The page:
My Students are Not Missing the (Power) Point

by Nathan Loewen, Department of Religious Studies

Dr. Loewen's large lecture classroom
A collaborative workshop in REL 100

I met Ollie Dreon at The Teaching Professor Technology Conference last week, thanks to a travel grant from CCS. His recent blog post, “Hating on PowerPoint: My Take,” confirms that I am doing the right thing this term. My 153-student REL 100 course makes no use of that now-ubiquitous program.

I used to be a power-pointy power user. But in 2010 I first started thinking about how students miss the point, when General Stanley McChrystal banned PowerPoint briefings because the platform cannot successfully communicate dynamic complexity. One of my overall teaching objectives is to encourage students to learn how to deal analytically with ambiguity. The data of religious studies is rife with it, and I think that an introductory course needs to provide handles for grappling with the difficulty of re-conceptualizing what is commonly called “religion.”

I did not return to the thought until early this year, when I began my assistant professorship at UA and started reviewing #HASTAC2014, where I read: “Students learn what college is by watching what occurs. Students learn bad PowerPoint by watching profs (sadly) @BJ_Daugherty ‪#‎hastac2014‬” (Jay Clayton, @Cheeryble2). Edward Tufte confirms Daugherty’s observation: “information architectures mimic the hierarchical structure of the bureaucracy producing those architectures” (“The Cognitive Style of PowerPoint”). Unless I wish for my students to think like 1980’s corporate programmers, PowerPoint is not for me.

As Paul Ralph notes, there are three major pedagogical problems with the platform:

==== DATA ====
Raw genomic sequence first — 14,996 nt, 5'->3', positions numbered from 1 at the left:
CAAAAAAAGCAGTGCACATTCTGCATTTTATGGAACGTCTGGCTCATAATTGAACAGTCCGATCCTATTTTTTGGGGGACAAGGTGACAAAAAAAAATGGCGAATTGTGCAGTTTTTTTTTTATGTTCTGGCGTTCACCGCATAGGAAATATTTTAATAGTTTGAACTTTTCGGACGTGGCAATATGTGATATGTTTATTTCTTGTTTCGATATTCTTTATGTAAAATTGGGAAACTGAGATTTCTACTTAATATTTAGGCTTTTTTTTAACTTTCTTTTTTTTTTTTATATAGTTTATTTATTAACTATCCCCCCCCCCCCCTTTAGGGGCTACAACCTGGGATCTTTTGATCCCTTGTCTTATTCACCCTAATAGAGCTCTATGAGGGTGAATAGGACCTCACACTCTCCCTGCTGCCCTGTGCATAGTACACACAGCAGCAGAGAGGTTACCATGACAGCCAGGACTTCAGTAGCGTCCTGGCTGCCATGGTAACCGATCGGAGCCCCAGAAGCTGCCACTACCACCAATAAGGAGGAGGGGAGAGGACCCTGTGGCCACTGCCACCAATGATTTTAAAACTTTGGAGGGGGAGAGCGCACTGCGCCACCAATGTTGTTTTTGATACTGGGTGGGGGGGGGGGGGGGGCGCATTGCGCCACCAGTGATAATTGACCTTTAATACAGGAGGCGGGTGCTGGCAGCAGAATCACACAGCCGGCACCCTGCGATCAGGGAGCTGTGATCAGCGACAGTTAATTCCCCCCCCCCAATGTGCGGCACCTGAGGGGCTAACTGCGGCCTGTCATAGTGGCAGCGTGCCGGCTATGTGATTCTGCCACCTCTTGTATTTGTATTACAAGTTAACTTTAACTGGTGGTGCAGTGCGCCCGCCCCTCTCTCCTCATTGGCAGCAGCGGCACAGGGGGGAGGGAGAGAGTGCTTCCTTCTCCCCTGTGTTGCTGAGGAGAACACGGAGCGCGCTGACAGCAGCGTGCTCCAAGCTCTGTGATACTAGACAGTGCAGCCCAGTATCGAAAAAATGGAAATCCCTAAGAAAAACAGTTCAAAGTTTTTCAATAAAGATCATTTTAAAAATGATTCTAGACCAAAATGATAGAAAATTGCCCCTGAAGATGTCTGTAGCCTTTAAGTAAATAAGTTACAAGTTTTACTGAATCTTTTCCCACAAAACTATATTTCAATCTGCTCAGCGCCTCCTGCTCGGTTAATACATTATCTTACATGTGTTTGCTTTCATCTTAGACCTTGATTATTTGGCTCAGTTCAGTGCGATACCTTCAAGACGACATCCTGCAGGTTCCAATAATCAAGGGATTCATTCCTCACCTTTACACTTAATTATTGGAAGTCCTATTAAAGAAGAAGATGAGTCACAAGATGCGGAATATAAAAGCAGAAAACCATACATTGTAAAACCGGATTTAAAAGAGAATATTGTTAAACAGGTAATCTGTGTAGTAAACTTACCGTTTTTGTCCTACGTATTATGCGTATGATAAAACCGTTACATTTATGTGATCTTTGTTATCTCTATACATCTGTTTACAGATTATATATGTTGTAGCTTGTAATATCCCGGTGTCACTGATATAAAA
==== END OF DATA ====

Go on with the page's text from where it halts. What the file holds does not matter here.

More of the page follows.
1. Slides discourage complex thinking.
  2. Slides risk students thinking of a course as a set of slides.
  3. Slides discourage reasonable expectations.

If my objectives include expecting complex thinking from my students and myself, I decided, the platform has got to go.

So what happens in my class? Do I have a “no laptops” rule, for example? No, there are plenty of laptops. It is now mid-term, and the introductory phase of my course plan is making way for the development of analytical abilities.

My REL 100 students prepared for class by reading a textbook chapter and a blog post. When our class convened on October 8, the students used Blackboard Learn to form self-selected groups of three to five persons (thanks to Erin Warner at CIT!). Each group then accessed a page within Blackboard with instructions for discussion and the production of three tables based on the data in their discussions. My GTA and I then roamed among the three dozen groups to answer questions and check in on their progress. Next class, we will return to the results of that workshop with another layer of analysis.

Earlier in the term, the class sessions typically involved discussions of the whole. I regularly used a series of images to locate our topics and launch our discussions. In the example below, you can see my CrimsonMail Google Drive folder for a class on essentialist theories of religion, which culminated in a close reading of a selected text by Rudolf Otto.

Documents and images in Dr. Loewen's Google Drive
Can you guess the progression of our discussion?

The students are not missing my point about the lack of PowerPoint. Aside from requests for accommodation from ODS, no students have asked me for slides, notes, etc. They realize that paying attention to what happens in class and taking personal notes is their responsibility. What do you think? Am I missing something?

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